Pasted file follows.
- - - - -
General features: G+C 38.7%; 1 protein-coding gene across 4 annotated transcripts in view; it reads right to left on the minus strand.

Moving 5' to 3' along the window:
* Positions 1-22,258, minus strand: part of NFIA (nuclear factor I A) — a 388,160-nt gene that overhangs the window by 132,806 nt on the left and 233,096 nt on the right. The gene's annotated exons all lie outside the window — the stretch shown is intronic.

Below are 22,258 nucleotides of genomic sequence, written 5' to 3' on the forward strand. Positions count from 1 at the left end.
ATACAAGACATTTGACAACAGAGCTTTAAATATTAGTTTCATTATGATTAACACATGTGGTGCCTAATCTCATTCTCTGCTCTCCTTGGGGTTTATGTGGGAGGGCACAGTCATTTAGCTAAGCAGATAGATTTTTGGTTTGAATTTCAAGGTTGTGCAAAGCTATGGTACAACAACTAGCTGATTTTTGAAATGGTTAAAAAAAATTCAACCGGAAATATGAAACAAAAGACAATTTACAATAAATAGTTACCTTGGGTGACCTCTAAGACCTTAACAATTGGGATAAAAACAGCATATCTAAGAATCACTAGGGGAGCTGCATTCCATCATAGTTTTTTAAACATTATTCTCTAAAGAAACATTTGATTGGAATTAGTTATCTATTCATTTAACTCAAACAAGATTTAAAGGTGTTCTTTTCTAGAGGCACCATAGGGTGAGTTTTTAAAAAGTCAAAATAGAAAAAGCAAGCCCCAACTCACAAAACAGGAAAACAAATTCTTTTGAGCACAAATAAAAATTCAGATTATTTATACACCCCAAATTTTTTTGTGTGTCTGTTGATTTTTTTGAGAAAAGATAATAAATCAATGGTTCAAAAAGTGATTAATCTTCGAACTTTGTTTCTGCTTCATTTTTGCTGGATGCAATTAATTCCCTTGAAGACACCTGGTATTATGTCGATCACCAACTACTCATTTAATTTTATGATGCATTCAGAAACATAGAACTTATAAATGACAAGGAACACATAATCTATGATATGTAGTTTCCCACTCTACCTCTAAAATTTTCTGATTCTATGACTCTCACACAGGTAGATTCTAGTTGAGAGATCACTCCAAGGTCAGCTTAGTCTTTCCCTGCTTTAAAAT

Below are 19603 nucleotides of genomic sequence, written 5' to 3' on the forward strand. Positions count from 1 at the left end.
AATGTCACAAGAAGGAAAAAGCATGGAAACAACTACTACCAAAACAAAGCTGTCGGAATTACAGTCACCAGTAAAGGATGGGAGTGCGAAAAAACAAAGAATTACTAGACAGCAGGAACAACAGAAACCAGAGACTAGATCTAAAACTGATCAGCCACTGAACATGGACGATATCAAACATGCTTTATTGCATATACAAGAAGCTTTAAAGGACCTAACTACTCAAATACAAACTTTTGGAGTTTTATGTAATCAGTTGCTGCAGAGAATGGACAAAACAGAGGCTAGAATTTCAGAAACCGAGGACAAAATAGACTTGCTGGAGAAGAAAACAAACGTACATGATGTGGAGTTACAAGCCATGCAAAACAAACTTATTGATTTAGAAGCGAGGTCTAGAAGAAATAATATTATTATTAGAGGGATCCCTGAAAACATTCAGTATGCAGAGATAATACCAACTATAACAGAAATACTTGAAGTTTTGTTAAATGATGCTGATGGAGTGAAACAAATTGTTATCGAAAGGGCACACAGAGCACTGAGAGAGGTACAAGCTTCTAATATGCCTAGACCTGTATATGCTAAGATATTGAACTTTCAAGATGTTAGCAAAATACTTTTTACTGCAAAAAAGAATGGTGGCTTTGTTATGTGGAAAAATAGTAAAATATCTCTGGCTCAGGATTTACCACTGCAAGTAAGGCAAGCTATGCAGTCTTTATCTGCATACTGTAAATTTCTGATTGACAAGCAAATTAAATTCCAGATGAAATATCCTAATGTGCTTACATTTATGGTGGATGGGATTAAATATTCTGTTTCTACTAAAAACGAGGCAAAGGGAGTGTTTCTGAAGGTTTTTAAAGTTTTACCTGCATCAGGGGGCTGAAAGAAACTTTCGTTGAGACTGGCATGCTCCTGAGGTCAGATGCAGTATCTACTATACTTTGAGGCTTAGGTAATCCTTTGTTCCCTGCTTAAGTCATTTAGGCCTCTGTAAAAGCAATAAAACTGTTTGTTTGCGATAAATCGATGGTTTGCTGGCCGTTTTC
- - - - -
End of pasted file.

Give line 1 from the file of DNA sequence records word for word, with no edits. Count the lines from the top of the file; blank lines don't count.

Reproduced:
General features: G+C 38.7%; 1 protein-coding gene across 4 annotated transcripts in view; it reads right to left on the minus strand.